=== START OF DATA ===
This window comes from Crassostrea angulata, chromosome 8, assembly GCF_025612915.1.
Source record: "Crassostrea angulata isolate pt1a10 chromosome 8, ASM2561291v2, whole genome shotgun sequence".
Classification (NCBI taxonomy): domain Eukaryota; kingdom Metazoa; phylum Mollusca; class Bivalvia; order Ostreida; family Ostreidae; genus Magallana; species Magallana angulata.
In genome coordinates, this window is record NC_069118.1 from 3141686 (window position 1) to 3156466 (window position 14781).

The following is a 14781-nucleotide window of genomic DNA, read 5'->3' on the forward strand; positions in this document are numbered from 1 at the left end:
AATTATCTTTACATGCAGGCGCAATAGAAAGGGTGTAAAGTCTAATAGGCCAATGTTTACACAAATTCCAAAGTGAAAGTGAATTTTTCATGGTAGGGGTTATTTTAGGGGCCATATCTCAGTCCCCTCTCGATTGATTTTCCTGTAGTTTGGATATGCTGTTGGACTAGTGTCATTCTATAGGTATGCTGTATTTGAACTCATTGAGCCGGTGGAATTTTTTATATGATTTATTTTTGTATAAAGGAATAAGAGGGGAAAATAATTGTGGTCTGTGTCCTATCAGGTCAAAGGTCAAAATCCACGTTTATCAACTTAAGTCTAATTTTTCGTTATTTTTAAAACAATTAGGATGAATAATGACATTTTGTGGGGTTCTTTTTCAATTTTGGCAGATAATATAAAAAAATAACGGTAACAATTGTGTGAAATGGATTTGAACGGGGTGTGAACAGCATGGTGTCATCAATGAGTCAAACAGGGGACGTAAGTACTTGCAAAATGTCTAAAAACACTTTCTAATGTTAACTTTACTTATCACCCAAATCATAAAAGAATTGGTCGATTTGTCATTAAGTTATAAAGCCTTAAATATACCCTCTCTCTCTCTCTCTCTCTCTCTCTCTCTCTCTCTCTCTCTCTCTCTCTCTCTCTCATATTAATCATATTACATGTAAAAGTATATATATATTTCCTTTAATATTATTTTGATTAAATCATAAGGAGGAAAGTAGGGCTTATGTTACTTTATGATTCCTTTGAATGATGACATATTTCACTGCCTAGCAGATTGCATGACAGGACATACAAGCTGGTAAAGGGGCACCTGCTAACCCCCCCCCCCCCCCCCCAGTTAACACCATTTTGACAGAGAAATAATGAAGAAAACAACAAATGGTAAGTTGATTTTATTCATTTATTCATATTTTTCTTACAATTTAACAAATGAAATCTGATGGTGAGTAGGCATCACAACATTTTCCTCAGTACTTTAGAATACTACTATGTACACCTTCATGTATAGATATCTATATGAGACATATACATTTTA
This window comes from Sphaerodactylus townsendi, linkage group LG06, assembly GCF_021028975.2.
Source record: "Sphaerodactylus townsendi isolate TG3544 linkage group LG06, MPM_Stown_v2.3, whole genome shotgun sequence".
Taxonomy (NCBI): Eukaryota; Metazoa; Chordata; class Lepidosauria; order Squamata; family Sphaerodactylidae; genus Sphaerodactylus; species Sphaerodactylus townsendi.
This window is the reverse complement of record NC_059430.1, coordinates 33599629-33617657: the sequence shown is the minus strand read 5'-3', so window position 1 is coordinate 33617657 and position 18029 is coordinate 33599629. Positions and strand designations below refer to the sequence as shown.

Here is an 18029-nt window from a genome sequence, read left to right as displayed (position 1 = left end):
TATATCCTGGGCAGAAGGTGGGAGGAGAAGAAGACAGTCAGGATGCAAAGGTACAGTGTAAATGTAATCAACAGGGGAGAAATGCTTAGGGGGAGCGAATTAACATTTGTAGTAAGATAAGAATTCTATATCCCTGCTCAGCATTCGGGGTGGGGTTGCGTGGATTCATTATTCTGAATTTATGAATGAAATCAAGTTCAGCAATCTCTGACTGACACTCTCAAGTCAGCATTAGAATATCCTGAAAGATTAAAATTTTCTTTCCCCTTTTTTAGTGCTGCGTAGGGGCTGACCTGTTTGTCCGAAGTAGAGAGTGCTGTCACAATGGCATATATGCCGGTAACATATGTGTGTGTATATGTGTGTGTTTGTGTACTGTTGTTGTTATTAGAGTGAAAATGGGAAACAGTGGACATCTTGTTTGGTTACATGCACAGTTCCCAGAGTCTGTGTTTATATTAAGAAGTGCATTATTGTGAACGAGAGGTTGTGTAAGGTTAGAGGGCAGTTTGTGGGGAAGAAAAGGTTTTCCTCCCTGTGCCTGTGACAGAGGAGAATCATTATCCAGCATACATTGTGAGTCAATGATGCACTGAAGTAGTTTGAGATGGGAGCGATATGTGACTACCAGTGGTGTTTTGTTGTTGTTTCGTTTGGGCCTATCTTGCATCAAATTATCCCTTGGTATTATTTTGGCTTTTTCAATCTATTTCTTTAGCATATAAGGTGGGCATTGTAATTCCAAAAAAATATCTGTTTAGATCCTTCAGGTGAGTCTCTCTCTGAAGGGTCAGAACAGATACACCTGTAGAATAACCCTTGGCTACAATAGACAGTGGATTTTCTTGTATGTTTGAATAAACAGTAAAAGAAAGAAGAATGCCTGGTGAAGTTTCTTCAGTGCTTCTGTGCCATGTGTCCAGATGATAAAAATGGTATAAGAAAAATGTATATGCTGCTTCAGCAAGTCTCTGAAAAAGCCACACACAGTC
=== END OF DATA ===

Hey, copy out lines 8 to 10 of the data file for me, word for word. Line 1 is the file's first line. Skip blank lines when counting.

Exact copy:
Source record: "Sphaerodactylus townsendi isolate TG3544 linkage group LG06, MPM_Stown_v2.3, whole genome shotgun sequence".
Taxonomy (NCBI): Eukaryota; Metazoa; Chordata; class Lepidosauria; order Squamata; family Sphaerodactylidae; genus Sphaerodactylus; species Sphaerodactylus townsendi.
This window is the reverse complement of record NC_059430.1, coordinates 33599629-33617657: the sequence shown is the minus strand read 5'-3', so window position 1 is coordinate 33617657 and position 18029 is coordinate 33599629. Positions and strand designations below refer to the sequence as shown.